That’s simply not true. When I arrived as a graduate student in art history in fall 1976, I was greeted by professor Betty Monroe, who not only taught Asian art history (her specialty was Chinese literati painting) but served as chair of the department! It is sad that she is now so completely forgotten. In the mid-1970s, as feminism was just beginning to revolutionize academe, it was very empowering to find a female chair of a department. I must also add that what I learned from Monroe while serving as a teaching assistant in her Asian art class has stood me well in decades of teaching.
Your feature on Fraser illustrates how far Asian studies have come at Northwestern (and in the United States) in 30 years. Yet I would hope that, when the story gets told, Fraser’s legacy in the department will be that she revived a specialty area that the department and the University had allowed to lapse, not that she pioneered it.
Amelia J. Carr (G84)
Thanks for the great story on Gaspar Perricone [“Benchmarks,” winter 2006]. I was just 12 when Northwestern won the Rose Bowl in 1949, but I well recall the great job he did in that game, as we were all glued to the radio set for that last drive. It’s also beautiful to see what he’s done with his life. I’ve never enjoyed reading a story more than that one.
Dan L. Peterson (SESP58)
I was happy to read about Gaspar Perricone, my Alpha Delta Phi pledge father in 1948–49. As he was running through tackles, I never imagined he would become a judge.
Donald Rudy (WCAS52)
What a pleasure to read about Clarence Ver Steeg and the award he and his wife, Dorothy, have endowed [“Ver Steegs Endow Award,” News on Campus, winter 2006].
I was a student of Professor Ver Steeg’s in 1970, the fall quarter of my freshman year, in a higher-level seminar class in which the newly arrived and uninitiated were discouraged from enrolling. But Ver Steeg made me feel welcome. His lectures were riveting and wise and — I can say this with all certainty — began the process that guided me into postgraduate study in exactly his field, colonial America. More important, his kindness and friendly interest in my ideas and thinking also gave me confidence. I had read years ago that Ver Steeg had migrated to the Graduate School and to administration, but it was in the classroom where his particular gifts were felt, at least by me.
My daughter, Ali, has just completed her first quarter at Northwestern. My greatest hope for her is that she, too, will have that same kind of “ah ha!” academic experience that helps put her on her own future path.
Susan Leon (WCAS74)
I read with dismay the news story “University Has Impact on Evanston Economy” [News on Campus, fall 2006]. It starts by saying Northwestern has contributed to the Evanston economy each year between $145 million and $175 million.
Wow! The implication is how lucky the city of Evanston is to have Northwestern within its borders. This goes along with the perception prevalent in the United States that economic activity, regardless of its nature, is not only good per se but also the only measure of success of a given political entity. Almost as an afterthought, in the very last sentence, to be fair to the writer, it is revealed that revenues generated by Northwestern exceed costs attributed to the University by $2.8 million to $4.4 million dollars. Taking the midpoint of these figures and the midpoint of the previously mentioned total revenues figures means that there is a positive impact of 2.25 percent of total revenues generated. Since these are rough calculations, it is very possible that there was actually a negative impact.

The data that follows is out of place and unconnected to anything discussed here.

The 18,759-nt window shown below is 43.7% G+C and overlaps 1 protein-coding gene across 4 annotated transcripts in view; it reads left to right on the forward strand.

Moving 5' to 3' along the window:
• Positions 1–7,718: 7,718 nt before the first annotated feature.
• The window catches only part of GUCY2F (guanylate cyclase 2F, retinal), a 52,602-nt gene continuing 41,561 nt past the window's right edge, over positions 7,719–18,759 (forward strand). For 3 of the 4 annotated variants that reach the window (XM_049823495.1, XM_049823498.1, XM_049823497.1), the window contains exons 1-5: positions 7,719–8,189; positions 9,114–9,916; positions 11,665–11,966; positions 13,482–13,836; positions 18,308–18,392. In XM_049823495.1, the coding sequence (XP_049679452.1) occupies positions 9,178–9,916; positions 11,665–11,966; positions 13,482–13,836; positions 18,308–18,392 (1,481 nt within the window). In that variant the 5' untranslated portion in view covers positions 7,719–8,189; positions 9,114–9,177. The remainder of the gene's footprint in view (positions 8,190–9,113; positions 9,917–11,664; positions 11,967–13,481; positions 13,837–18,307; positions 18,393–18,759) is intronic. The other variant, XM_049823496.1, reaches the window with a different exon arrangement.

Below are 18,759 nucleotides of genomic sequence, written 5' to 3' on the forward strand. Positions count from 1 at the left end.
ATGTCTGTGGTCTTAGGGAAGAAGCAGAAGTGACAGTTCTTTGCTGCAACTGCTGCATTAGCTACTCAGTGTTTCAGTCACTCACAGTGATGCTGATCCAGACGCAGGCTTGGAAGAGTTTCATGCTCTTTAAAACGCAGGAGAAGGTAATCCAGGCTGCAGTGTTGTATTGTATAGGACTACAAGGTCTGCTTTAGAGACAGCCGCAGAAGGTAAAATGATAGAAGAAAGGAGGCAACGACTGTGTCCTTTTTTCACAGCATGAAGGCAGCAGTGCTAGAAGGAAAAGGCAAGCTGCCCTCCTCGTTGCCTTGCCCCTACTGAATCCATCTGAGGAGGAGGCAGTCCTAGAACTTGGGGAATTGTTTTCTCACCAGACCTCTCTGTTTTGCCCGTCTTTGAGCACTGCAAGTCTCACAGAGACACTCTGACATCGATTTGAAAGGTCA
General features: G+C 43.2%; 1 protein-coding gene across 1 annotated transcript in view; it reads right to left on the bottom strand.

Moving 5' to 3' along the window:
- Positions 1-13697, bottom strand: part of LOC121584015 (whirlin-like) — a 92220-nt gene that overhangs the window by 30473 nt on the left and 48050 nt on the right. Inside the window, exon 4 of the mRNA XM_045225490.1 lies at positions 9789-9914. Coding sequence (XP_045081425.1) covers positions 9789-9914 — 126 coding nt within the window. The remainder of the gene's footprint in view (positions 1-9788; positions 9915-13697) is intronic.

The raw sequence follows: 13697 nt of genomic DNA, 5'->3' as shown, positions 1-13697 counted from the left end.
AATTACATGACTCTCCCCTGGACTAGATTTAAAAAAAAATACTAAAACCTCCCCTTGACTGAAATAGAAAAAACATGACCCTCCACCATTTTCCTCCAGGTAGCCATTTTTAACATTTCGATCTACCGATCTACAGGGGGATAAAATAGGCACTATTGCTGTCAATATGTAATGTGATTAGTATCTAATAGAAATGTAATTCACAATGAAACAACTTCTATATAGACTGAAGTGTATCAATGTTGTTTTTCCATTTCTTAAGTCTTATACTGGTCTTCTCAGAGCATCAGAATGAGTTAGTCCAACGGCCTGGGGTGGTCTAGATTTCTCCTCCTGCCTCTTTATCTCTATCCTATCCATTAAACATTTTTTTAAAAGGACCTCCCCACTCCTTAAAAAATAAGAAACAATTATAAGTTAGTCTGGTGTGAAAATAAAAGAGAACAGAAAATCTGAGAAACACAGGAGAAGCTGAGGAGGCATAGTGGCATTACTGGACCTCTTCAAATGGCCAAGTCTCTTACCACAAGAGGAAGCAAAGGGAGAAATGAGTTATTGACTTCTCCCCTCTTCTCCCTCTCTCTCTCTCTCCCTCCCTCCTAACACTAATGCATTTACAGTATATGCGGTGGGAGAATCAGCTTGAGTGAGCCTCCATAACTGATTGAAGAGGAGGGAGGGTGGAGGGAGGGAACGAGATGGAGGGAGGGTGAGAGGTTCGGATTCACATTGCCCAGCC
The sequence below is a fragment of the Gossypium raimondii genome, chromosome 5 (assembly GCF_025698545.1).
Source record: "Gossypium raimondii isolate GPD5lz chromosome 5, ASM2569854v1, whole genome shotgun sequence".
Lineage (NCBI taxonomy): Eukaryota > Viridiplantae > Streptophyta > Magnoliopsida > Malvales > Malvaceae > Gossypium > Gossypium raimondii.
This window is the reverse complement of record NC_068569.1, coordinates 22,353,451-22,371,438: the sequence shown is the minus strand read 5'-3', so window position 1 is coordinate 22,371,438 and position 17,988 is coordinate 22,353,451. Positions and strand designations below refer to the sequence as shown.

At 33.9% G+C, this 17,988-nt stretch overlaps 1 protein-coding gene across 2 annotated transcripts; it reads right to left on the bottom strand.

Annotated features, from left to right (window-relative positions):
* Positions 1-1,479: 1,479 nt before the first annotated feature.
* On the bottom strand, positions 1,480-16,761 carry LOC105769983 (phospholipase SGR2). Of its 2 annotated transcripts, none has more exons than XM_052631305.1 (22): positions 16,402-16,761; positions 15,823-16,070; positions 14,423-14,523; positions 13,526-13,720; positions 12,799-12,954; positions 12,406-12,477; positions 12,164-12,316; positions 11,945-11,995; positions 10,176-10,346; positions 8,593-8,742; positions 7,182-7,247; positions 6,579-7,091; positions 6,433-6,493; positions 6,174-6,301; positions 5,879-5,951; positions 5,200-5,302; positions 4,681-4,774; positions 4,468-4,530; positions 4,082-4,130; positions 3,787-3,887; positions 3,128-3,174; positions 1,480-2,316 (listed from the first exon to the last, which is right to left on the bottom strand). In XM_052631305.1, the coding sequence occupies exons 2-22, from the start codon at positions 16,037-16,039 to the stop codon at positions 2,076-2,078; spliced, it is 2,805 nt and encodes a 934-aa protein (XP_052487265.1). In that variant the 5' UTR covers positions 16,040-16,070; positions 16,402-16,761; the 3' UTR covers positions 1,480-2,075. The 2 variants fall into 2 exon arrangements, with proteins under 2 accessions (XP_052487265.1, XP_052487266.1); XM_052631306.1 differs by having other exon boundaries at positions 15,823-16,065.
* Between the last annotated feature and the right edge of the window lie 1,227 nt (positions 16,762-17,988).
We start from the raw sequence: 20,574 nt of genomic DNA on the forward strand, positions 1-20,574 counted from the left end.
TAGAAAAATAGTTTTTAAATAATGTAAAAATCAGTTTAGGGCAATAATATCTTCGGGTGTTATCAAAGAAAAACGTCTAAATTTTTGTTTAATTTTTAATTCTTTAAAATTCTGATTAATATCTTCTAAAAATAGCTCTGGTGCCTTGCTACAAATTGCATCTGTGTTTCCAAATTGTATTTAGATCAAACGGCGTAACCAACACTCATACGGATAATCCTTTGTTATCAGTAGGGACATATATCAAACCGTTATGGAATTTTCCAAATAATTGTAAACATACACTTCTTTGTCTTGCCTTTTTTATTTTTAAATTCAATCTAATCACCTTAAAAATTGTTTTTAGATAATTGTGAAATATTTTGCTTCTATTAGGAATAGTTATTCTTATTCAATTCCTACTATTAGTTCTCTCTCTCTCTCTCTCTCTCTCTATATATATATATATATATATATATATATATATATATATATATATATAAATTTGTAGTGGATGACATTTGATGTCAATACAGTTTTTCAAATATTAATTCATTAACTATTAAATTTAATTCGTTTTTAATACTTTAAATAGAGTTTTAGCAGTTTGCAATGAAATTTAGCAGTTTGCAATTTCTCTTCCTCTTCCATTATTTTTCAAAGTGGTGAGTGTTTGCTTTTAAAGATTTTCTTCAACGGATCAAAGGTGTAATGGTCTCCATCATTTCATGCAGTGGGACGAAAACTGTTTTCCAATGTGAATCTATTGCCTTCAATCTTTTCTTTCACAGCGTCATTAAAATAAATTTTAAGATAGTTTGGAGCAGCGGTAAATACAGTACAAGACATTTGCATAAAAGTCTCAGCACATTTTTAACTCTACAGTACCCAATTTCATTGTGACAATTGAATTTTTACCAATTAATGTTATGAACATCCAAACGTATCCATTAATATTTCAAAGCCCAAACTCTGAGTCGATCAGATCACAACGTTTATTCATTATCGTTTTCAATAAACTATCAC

As a proud alumnus I believe the University has a very positive impact, not only on Evanston but on Illinois, the United States and the world. Why do we always measure institutions by their economic impact? A larger economy is not necessarily better than a smaller economy. Northwestern is a positive force because of its scholarship, its cultural contributions, its positive impact on the students who are fortunate enough to attend this superb institution. May it continue to be this positive force for the indefinite future.
Robert Meyer (WCAS55)
It was great to see that the Men off Campus & Women off Campus lounge is back. The old MOC lounge in Scott Hall was a terrific place to go and relax between classes. There were comfy chairs to sleep in, a radio playing music and a rarely used, except in the evening, television.
I also remember sitting in the lounge on a cold, very rainy November Friday and vaguely becoming aware that there had been shots fired at the Kennedy motorcade in Dallas. The room filled quickly; someone remembered that we had a television, and we turned it on to see Walter Cronkite, in shirtsleeves, giving reports as they came in from the field, culminating in the announcement that Kennedy had died.
Jim Rosenberg (WCAS66, L69)
Northwestern welcomes signed letters from readers. We reserve the right to edit all letters. Please send correspondence to the
800 Sheridan Road